In a major policy reversal, the Pakistan Tehreek-e-Insaf (PTI) government has allowed tax dodgers to purchase cars and property and has also lowered the annual tax collection target to Rs4.4 trillion, deviating from its pre-election promise of increasing revenue collection and reducing reliance on indirect taxes.
Finance Minister Asad Umar unveiled the Finance Supplementary (Amendment) Bill 2018 in the National Assembly that carried the tax measures which had also been taken by his predecessor Ishaq Dar to enhance revenue collection. Umar also reversed the only major reform that the PML-N government had introduced to document the informal economy.
It allowed non-filers of income tax returns to purchase cars and immovable property. It also introduced a tax amnesty scheme for more than 800,000 people who in the past had been picked for audit due to their failure to file income tax returns. It also increased the withholding tax on banking transactions being carried out by non-filers of tax returns, which was the brainchild of Dar.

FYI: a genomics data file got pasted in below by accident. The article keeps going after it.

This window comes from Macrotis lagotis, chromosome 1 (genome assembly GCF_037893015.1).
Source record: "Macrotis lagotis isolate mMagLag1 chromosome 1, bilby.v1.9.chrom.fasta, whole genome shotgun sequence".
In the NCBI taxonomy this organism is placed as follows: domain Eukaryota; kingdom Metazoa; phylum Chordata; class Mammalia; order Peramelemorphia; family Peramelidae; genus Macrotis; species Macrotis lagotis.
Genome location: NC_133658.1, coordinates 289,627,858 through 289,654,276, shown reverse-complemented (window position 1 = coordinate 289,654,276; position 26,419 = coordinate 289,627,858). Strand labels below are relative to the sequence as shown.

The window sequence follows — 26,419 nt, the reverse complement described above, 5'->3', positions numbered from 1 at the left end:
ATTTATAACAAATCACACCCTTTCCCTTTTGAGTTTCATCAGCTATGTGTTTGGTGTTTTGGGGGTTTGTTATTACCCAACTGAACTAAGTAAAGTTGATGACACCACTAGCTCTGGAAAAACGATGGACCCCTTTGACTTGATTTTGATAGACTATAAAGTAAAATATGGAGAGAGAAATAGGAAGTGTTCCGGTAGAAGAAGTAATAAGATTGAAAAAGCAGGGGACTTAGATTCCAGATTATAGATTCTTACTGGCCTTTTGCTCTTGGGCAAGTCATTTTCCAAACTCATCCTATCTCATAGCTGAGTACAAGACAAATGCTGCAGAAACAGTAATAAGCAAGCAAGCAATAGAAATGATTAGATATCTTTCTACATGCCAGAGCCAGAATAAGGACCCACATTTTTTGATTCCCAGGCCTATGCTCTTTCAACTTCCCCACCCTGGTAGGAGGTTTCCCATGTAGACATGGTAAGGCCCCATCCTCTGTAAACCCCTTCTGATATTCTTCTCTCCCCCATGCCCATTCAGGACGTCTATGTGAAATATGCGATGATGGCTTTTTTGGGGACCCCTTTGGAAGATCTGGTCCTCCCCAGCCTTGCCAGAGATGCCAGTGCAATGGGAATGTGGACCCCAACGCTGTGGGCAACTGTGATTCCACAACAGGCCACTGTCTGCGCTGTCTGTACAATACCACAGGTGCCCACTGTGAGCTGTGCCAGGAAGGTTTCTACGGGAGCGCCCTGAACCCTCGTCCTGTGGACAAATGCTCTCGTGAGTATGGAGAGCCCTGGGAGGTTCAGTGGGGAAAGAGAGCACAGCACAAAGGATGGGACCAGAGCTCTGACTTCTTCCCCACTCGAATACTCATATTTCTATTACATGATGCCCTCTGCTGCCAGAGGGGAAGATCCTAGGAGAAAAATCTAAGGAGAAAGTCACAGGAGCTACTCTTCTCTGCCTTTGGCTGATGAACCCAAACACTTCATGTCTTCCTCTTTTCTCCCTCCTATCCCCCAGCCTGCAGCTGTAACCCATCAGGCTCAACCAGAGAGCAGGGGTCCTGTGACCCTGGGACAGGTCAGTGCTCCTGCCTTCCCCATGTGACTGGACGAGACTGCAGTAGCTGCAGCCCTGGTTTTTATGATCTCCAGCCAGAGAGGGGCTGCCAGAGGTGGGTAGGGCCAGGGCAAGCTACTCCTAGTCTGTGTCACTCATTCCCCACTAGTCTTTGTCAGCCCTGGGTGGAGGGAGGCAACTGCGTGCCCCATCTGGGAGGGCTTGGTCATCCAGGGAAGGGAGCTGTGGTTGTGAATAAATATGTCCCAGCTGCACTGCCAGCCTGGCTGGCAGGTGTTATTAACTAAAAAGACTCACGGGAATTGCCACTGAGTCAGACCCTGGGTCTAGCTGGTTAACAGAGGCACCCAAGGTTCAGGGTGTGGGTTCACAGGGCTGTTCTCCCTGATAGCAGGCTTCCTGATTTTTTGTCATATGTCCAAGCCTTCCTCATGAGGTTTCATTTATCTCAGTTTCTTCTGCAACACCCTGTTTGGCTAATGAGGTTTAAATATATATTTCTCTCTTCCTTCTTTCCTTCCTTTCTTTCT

The measures unveiled by the new government suggest that the PTI had not done its homework and continued the policies of previous Pakistan Muslim League-Nawaz (PML-N) government.
The Rs 4.398-trillion target is only 14.4% higher than the collection of Rs3.841 trillion in the previous fiscal year. The PTI had promised to increase revenue collection to Rs8 trillion. Its target in the first year should have been at least 20% higher in order to achieve the Rs8-trillion objective in five years.
After allowing non-filers of tax returns to buy plots and cars, the undocumented economy will flourish. Cash will be withdrawn from the formal banking sector due to increase in the withholding tax on banking transactions.
“It is very disappointing that the PTI government has lifted the ban on non-taxpayers to buy properties and vehicles ….today automakers have won and Pakistani taxpayers have lost,” tweeted former finance minister Dr Miftah Ismail.